Written by and photo credits to: Carrie Klauk
The drive to the Flaming Gorge Reservoir in Northeast Utah is a wide-open, high-desert, beautiful-but-abandoned-looking part of the state. We drove west from Laramie, Wyoming, on I-80, exited at Green River, Wyoming, then went 44 miles south to the Flaming Gorge Reservoir Recreation Area in Ashley National Forest. In late July, the road was an easy-going two-lane highway that dipped closer to sea level with brown, dusty terrain and interesting rock formations on either side of the road. We saw no signs of life—only a pin to the left on our GPS, indicating the "Greater Green River Intergalactic Spaceport." Eventually, we spotted the Green River to our left and the Flaming Gorge in the distance with mountains that stretched as far as we could see.
We spent three nights at the Lucerne Campground in Manila, Utah. The park features 140 sites, with electric hookups going for $31/night and non-electric for $22/night. Loops A through D contain electric hookups, a picnic table, a fire pit and a large driveway; Loop D also has tent pads. Loops E and F are non-electric but contain picnic tables and a firepit. The flush toilets and shower buildings are in every loop and feature a drinking water spigot. The showers were clean and separate from the toilets and located outside the building in individual rooms that bolted shut.
The only way to book a site is through recreation.gov. The campground is open from May through September each year, with booking availability beginning in November the prior year. Because we booked late in the season, we could secure a spot for only one night and hoped we could get a couple more nights in the first-come, first-served sites. When we arrived at check-in, we tried to reserve two more nights, but the park was full, and they advised us to try again in the morning when the office opened.
Our first night was at site A12, directly on the shoreline with a path leading directly to the water. This site seemed to be one of the prime spots: large, clean sites, quiet and closest to the marina with a large open field next to us. Families of deer and antelope roamed in the area and walked the campground fearlessly and without bothering the sites.
We brought a 14-foot inflatable tandem kayak that we walked down our private path to the water and paddled around the reservoir to watch the sunset. To the left was the Lucerne Valley Marina, and straight across was the Green River access.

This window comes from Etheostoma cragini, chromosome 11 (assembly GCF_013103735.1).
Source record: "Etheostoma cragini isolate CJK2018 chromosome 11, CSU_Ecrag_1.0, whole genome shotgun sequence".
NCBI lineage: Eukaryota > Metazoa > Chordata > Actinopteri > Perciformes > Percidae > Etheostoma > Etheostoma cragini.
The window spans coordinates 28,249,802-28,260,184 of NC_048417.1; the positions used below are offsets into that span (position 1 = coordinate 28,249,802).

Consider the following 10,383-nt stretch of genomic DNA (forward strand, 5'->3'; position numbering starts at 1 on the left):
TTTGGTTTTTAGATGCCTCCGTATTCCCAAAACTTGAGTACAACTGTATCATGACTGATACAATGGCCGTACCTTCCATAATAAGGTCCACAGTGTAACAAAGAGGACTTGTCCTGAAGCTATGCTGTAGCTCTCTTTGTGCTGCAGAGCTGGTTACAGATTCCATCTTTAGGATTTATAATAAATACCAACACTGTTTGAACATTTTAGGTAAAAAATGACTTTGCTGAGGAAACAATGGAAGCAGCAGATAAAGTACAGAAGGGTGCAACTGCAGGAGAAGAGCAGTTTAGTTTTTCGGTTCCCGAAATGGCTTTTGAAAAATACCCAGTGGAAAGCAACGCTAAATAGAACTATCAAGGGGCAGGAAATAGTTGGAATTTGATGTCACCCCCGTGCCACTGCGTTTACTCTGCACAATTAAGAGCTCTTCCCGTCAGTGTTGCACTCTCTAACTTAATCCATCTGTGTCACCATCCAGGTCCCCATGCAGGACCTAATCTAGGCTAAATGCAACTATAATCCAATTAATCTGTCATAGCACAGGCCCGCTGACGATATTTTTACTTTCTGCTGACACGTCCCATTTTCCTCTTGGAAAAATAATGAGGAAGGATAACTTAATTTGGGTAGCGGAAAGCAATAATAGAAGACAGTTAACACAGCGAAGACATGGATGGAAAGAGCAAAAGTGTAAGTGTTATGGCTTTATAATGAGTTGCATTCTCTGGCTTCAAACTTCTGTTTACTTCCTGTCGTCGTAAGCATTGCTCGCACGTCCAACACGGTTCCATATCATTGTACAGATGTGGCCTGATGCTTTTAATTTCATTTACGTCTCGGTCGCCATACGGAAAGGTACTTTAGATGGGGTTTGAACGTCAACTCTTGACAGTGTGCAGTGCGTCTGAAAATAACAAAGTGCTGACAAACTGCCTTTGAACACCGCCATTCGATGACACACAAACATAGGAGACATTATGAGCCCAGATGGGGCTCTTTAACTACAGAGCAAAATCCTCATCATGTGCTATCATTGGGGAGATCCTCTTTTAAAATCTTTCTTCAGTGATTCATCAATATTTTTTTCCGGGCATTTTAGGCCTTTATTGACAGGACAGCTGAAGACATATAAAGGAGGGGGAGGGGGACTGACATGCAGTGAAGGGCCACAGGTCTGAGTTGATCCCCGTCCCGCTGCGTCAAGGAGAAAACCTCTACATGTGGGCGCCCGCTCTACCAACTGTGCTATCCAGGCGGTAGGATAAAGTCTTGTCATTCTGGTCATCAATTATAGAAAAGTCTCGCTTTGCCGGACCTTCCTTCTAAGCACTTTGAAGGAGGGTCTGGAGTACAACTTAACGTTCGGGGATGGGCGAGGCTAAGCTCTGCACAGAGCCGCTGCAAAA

The next morning, we arrived at the front office right as it opened and secured a spot for the next two nights in B16: an electric site that was a couple of steps away from the showers and restrooms. This site was in the middle of the loop but still a short walk to the water. Unfortunately, our inflatable kayak couldn't take the heat of the desert and melted on the beach while we moved into our second campsite. We called the marina to see which watercrafts they had available, but because they are also first-come, first-served, we were out of luck for the day.
Luckily, we brought an inflatable paddleboard, so we took a short drive to the Lucerne Swim Beach. The beach was less than 2 miles away by car but could be a shorter distance walk from the campground on a direct hiking trail. We paid $5 at the fee station and spent the day on our beach chairs and paddling around a large cove in the reservoir.
The next day, we woke up early to get to the marina right as it opened at 8 a.m. to rent a paddleboard for $65 and a kayak for $85 from 8 a.m.-5 p.m. We paddled to the beach closest to our campsite, left the watercrafts on the beach while we ate breakfast, and settled the dogs and packed food for the day.
The other side of the reservoir was about a mile away. We shared the water with powerboats, wakeboard/waterski boats, jet skis, fishing boats and other personal watercrafts. We felt safe, and the bigger boats had no problem spotting us. After arriving at a beautiful private cove, we paddled around, witnessing the landscape. The mountains and watercolors change at different times of the day and look completely different up close. We parked our boats on a desolate beach to explore and eat lunch.
The water got rougher as we paddled toward the Green River, but the journey was worth it. Once we turned the corner, the water was a deep, emerald green against the red and orange mountains beaming out of the water. We stayed close to the side because this was a play area for fast boats and wakeboarders, but the scenery and horizon were breathtaking and beautiful.
We returned our kayak and stand-up paddleboard at the marina and walked back to our RV to find a potluck party at the group site near us. Fishermen and women worked all weekend to catch trout and kokanee salmon to cook it up for their friends and family—a yearly trip for them. Because RVing and camping is the best way to travel alongside some of the most generous people, a man named Mike from Connecticut walked up to our site with a big smile and a plate of freshly deep-fried kokanee salmon he caught that afternoon. It was delicious!
Lucerne Campground is a clean, beautiful, large property. Although there isn't a designated dog area, it is a very dog-friendly place with lots of ground to cover with your pup. For three nights, we walked the campground after dinner and watched the sunset over the Flaming Gorge.
Manila, Utah, and the surrounding areas contain fossils and ancient soil. As you drive out of the campground and head south, there are signs and pull-offs to read and explore the types of species that once roamed (or swam) that area. Manila is about three hours from the Dinosaur National Monument and is a stunning drive that helped us appreciate our earth and country's history.